To gaze up into the night sky is to ponder the mysteries of the universe. The naked eye, however, is barely even capable of scratching the surface of the cosmos. Fortunately for us, Ciel Austral, an innovative group of astrophotographers, is pushing the envelope of outer space imaging to reveal an astonishing beauty. One that only fuels our curiosity.
As every hobbyist astrophotographer knows, long exposures are a fundamental part of capturing celestial objects. As the camera’s shutter remains open for longer periods, more light can reach the sensors or film, and the darkness becomes illuminated. Exposure times of a few minutes, or even tens of hours, are quite common. Longer exposures do increase the complexity of the processing however, so it is quite rare to see photographs with exposures in the hundreds of hours. Ciel Austral pushed themselves to create images with 1060 hours of total exposure time. Not only are these pieces remarkable achievements in astrophotography, they are absolutely gorgeous. They are the closest thing to rocketing out of the solar system in an interstellar ship.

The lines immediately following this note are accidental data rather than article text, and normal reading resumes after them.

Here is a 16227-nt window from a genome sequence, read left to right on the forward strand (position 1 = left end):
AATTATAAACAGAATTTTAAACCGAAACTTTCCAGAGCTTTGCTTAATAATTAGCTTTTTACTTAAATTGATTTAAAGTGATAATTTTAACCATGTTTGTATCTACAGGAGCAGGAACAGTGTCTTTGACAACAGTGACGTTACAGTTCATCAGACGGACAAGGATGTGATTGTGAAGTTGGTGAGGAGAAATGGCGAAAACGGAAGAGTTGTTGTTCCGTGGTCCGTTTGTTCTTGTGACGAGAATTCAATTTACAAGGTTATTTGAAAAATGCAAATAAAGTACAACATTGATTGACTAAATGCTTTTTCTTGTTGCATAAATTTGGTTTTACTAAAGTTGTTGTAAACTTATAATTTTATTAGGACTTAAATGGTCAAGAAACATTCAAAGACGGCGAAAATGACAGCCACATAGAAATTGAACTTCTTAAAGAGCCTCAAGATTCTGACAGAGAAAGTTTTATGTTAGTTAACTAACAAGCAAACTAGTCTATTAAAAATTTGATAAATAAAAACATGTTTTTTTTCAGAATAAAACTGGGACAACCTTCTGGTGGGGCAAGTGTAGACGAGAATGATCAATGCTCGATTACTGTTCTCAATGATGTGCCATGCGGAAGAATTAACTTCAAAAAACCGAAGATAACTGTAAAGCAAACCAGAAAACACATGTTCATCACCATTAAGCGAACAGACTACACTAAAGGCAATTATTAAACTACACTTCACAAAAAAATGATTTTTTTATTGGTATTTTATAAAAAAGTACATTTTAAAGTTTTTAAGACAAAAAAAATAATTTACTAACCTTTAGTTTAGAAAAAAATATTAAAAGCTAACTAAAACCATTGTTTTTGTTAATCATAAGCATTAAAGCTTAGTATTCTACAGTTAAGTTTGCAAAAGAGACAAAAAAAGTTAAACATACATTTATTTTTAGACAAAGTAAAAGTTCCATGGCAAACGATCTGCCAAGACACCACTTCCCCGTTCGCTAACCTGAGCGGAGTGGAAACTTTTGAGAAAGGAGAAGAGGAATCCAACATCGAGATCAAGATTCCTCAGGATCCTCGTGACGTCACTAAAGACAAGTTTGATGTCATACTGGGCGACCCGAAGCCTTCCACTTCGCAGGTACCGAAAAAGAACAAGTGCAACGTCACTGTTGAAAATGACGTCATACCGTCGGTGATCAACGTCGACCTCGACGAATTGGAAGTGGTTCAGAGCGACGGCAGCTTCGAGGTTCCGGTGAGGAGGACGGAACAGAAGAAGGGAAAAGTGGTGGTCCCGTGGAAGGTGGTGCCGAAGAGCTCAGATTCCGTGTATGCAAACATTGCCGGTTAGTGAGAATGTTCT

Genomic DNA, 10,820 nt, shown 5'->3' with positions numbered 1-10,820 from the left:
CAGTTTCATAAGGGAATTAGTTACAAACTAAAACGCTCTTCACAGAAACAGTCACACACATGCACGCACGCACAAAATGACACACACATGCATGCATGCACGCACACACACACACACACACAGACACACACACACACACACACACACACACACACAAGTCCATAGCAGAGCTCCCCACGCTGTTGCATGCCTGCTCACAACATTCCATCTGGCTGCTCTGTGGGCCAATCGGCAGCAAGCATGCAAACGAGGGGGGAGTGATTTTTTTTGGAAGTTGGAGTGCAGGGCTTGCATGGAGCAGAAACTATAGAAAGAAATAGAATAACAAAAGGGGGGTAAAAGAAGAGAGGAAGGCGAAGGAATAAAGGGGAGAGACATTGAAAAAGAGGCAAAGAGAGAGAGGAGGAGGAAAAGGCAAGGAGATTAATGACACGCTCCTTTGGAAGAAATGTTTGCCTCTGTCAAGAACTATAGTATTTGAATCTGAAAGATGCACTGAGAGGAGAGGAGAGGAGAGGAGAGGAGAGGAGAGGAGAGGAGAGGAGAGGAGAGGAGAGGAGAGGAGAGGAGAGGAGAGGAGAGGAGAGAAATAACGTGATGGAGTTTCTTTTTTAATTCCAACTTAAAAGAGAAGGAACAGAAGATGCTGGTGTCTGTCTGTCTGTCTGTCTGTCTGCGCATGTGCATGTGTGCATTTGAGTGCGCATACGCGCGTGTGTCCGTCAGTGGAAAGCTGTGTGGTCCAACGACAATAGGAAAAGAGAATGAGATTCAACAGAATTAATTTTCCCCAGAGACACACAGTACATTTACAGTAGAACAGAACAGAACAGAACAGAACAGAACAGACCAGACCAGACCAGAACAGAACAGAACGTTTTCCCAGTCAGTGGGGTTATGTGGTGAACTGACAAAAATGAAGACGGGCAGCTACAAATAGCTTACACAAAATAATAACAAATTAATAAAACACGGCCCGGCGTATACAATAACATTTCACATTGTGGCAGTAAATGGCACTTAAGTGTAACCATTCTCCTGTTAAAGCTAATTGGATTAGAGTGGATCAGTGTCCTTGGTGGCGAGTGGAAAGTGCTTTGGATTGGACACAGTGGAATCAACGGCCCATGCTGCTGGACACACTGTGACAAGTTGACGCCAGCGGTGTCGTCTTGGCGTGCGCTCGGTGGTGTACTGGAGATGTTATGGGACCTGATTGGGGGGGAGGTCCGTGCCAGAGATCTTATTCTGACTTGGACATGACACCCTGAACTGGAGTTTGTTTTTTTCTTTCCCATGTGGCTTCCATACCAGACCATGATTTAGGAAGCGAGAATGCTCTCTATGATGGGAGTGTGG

Stitching together 16 individual images into seamless and mesmerizing mosaics, Ciel Austral presents stars, nebulae, and other astronomical objects with the appearance of abstract art. Stippled with stars, awash in swirling gas clouds of unexpected yet delightful colors. While the individual elements are more clearly defined than ever before, the enigmas contained within remain as opaque and compelling as ever.
“Ciel Austral” is a collective of five French astrophotographers: Jean Claude Canonne, Philippe Bernhard, Didier Chaplain, Nicolas Outters, and Laurent Bourgon. They own a remotely-controlled observatory at the El Sauce Observatory in Chile, one of the most prestigious locations for astrological observation. This gives them the means to expand their knowledge and astronomical imaging skills in the fulfillment of their most ambitious projects.